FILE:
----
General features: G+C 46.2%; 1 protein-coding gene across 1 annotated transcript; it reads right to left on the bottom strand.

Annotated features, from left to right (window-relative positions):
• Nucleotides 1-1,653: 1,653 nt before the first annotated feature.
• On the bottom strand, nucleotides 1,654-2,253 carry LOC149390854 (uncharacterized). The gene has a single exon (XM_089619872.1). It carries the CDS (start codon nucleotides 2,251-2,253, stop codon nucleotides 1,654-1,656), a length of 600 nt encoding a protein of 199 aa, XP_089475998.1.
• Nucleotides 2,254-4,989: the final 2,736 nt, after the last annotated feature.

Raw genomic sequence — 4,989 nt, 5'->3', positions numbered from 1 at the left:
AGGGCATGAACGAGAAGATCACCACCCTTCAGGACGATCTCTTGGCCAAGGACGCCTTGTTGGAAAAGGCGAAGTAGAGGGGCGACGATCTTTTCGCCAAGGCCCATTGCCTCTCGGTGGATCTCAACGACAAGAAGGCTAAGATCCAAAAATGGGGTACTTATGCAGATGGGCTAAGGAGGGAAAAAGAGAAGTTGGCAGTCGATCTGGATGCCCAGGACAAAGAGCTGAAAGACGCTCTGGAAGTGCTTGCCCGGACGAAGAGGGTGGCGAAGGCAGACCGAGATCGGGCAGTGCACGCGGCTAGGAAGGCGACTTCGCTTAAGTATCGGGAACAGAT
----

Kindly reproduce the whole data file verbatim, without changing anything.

General features: G+C 46.2%; 1 protein-coding gene across 1 annotated transcript; it reads right to left on the bottom strand.

Annotated features, from left to right (window-relative positions):
• Nucleotides 1-1,653: 1,653 nt before the first annotated feature.
• On the bottom strand, nucleotides 1,654-2,253 carry LOC149390854 (uncharacterized). The gene has a single exon (XM_089619872.1). It carries the CDS (start codon nucleotides 2,251-2,253, stop codon nucleotides 1,654-1,656), a length of 600 nt encoding a protein of 199 aa, XP_089475998.1.
• Nucleotides 2,254-4,989: the final 2,736 nt, after the last annotated feature.

Raw genomic sequence — 4,989 nt, 5'->3', positions numbered from 1 at the left:
AGGGCATGAACGAGAAGATCACCACCCTTCAGGACGATCTCTTGGCCAAGGACGCCTTGTTGGAAAAGGCGAAGTAGAGGGGCGACGATCTTTTCGCCAAGGCCCATTGCCTCTCGGTGGATCTCAACGACAAGAAGGCTAAGATCCAAAAATGGGGTACTTATGCAGATGGGCTAAGGAGGGAAAAAGAGAAGTTGGCAGTCGATCTGGATGCCCAGGACAAAGAGCTGAAAGACGCTCTGGAAGTGCTTGCCCGGACGAAGAGGGTGGCGAAGGCAGACCGAGATCGGGCAGTGCACGCGGCTAGGAAGGCGACTTCGCTTAAGTATCGGGAACAGAT